Hmm... could it be that "the best societal outcomes" are at odds with economic beliefs/values? Do we have any clarity as to what best societal outcomes are? Are they only measured in material terms? It's akin to saying more economic growth will give us higher living standards with no concept of what these standards are. Sounds rather delusional really.

We think we know human behaviour without ever questioning the overarching societal and economic beliefs - as dictated by the rulers of the time - that influences human behaviour to the point it's normalised as truth.

The best societal outcome we've followed for the past few thousand years is that "wealth" should be held by a few and the rest should be enslaved, believing they're on the path to wealth and freedom. The story's been so engrained that the peasants choose enslavement. Maybe the real trade off required is to focus on the present issues rather than some false sense of future "values". Could it be that our desire for freedom is actually born out of past enslavement and the majority of people are in fact seeking security, including the already wealthy?

Ha, "civilisation" is the wealthiest it's ever been, has the highest living standards in history, yet no one has enough and we keep demanding more. Mankind is driven by pathological insecurity and fear.

Councils should not be in the business of manipulating "societal outcomes" - that is the responsibility of Central Govt.

...."even with the council’s relatively small rates rises and some increased borrowing capability...."
Small rates rises? Keh?
Some INCREASED borrowing capability... Yep because Goff ignored public feedback and went for broke with the last rates rise.
So now we have an AK council with huge rates/water rates and absolutely huge debt. With more debt to come.
And where I live very little to show for it...

NZ city administration & governance should not be in the hands of ex wellington politicians on the decline. Major mayoral position need be a stepping stone to nation politics.
We get worst of both worlds, inexperienced novices in Wellington, and dogma driven declining party operatives crushing the cities.

The most salient point in article is to highlight to numpties there are trade offs in deciding to go down a certain path. These I think are not often enough explored, communicated and incorporated before action.

Mr Martin in particular and councils in general(Regional and District) across NZ actually need to get their heads around the one pillar of their existence - they are there to provide, maintain and manage core infrastructure and it's effects as per their remit. No artyfarty loveydovey pet projects, no grandiose signature buildings, no expensive "sister city" arrangements. Just build the stuff people need and keep it maintained - end of story.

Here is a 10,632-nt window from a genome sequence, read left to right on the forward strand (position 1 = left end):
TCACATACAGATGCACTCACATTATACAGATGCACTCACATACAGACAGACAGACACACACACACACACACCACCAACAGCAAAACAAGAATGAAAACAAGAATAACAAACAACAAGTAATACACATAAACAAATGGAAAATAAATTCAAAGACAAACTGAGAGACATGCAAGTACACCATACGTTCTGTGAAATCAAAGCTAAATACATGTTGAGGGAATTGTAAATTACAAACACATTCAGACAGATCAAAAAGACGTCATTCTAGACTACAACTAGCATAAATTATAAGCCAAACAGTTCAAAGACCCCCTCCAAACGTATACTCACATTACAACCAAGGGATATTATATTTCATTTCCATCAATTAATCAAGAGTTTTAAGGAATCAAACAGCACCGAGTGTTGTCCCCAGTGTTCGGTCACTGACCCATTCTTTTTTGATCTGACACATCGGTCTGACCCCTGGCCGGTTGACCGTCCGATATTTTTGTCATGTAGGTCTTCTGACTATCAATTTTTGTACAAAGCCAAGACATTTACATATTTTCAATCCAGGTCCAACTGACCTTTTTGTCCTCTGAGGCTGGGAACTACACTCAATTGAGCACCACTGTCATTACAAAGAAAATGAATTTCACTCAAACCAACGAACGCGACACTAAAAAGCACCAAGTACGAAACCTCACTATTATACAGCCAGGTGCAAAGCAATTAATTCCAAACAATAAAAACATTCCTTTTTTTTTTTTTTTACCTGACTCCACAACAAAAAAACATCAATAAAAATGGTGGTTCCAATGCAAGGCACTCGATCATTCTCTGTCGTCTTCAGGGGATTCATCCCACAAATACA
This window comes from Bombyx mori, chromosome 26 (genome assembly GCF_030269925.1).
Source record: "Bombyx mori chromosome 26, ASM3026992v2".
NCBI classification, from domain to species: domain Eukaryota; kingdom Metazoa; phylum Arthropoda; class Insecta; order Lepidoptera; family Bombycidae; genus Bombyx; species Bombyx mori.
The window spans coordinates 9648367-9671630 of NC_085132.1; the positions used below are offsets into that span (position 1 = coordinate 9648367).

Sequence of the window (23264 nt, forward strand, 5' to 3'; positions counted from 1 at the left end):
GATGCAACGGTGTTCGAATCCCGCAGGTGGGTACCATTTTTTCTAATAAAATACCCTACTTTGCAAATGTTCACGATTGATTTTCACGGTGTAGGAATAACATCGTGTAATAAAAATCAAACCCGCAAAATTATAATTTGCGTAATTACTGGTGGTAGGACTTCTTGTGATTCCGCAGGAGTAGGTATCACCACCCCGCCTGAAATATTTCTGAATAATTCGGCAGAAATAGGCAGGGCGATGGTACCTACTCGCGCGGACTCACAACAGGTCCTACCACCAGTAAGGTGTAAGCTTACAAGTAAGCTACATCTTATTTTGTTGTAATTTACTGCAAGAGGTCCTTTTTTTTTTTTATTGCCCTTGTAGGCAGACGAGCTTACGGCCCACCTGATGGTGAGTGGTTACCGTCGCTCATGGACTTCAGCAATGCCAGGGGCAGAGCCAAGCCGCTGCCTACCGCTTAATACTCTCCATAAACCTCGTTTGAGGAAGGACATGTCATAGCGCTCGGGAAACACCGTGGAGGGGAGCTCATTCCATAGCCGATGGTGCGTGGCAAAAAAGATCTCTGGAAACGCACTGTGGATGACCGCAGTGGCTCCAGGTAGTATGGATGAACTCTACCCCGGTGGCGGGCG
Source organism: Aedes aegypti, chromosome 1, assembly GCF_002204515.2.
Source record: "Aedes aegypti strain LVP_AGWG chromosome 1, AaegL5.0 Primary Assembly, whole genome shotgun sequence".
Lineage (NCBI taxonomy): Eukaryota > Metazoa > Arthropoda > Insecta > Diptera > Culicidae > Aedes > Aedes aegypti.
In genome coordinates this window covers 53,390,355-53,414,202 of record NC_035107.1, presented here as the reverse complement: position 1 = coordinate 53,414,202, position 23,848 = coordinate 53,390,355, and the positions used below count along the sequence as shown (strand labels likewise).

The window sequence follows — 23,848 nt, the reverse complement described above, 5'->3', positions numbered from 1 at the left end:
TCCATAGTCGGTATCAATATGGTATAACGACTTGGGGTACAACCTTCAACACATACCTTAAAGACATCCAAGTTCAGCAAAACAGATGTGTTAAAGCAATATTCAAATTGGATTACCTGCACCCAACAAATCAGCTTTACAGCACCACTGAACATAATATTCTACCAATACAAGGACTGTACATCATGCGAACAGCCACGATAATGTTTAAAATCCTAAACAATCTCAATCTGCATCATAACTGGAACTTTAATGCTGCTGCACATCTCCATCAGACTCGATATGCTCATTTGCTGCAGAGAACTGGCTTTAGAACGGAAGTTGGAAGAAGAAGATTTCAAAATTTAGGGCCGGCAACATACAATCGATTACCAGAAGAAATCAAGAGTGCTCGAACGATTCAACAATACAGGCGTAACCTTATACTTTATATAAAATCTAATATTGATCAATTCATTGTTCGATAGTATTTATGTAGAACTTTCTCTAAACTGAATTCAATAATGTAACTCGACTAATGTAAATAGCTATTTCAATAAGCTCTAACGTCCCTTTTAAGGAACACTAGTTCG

Two things:
Firstly, NZ has now become a "fairweather country", that is, a country that former citizens are scrambling to return to after initially leaving NZ for greener pastures with, in many cases, no intention of ever returning. One must also wonder why so many Indians are still arriving in NZ so long after Covid first appeared, and who must already be NZ citizens or permanent residents to do so; have they just acquired NZ residency as a bolt-hole, or perhaps just to retire to?
Secondly, I think Auckland City Council should 'cut its cloth' and just expect to do the basics (sewage, water, waste collection, parks and maintenance, and building consents) over the next few years and actually give the citizens a rate cut for this period; the prevailing cost-plus regime must stop. We can then return to providing the 'frills' when the economy and employment pick up again.

What things do you propose they cut? Maybe things like events are a waste of money to you, but to many businesses (that also pay a lot in rates) they are very important (probably even more so right now).

Anyone with even half a brain would have seen the perserverance and waste of taxpayer and ratepayer money being spent on the Americas cup underCovid as folly. There's your first one. It wouldnt be hard to make a very long list of Council wasted ratepayer funding of events and activities that bring negative returns. Your second one would be Skypath. A white elephant that went from 29 million to 360 million and counting, and the first contractor has yet to be on site. Even going by Council's own studies, there will be less than 500 people use it per week and if you look at the stats for Sydney bridge which has better year round weather, 5x the population, and a lesser gradient, even those figures are being generous. Put your thinking cap on, there'll be plenty more wasteful ego projects that should be canned..

Skypath is not a council project, cancelling it, even if it was in their power, would not save them any money and instead we would miss out on it's econominc benefits.

where did you get your 500/week patronage from? That's missinformation, the forecast is for 4500 trips daily.

It's a mistake to approach articles like this with the thought that Deep and Serious Insights are gonna emerge. Such articles have one and only one purpose: like academics - Publish or Perish. It matters not what is Actually's enough to Get Noticed.

I won't shed a single tear if we get rid of the SuperGold card.
In fact I'll celebrate the victory of sanity over politics.

It's nothing more than a cynical reward for the most venal demographic in the country.

Now that Winston appears to be gone maybe your wish will come true. On the other hand Labour will loose votes if its withdrawn. In addition perhaps some small crumbs need to be kept on for retirees like myself who are being subject to TD interest rates of <1%.


If you're a retiree in Auckland who owns a median sized house then in the last 12 months your house value just jumped by twice the median income.
All courtesy of the Reserve Bank.


Only a fool would confuse asset value with cash flow. The value of a person's home is completely irrelevant to their income and cash expenditure. Think.

I wonder what your venal envy stems from?